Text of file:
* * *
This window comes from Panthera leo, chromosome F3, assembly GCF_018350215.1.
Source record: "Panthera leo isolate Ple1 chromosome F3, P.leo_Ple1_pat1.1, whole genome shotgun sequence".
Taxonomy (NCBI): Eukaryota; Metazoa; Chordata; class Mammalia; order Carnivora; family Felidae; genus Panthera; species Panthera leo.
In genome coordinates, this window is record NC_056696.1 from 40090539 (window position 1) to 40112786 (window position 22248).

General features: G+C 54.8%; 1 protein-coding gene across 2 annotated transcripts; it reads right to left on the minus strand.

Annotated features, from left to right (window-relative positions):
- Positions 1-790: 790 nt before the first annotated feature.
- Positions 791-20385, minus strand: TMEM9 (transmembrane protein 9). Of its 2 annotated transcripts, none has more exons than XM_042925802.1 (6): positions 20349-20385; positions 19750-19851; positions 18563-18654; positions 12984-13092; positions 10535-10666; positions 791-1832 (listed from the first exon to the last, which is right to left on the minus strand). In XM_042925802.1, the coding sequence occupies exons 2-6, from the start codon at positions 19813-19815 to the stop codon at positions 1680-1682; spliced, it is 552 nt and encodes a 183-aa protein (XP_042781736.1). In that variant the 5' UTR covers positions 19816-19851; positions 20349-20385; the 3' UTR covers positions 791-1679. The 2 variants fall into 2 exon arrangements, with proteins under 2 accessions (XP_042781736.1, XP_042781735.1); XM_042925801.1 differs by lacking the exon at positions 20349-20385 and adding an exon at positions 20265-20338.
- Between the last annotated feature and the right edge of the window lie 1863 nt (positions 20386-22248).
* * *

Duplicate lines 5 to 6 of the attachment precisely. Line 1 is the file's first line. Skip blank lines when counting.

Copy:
General features: G+C 54.8%; 1 protein-coding gene across 2 annotated transcripts; it reads right to left on the minus strand.

Annotated features, from left to right (window-relative positions):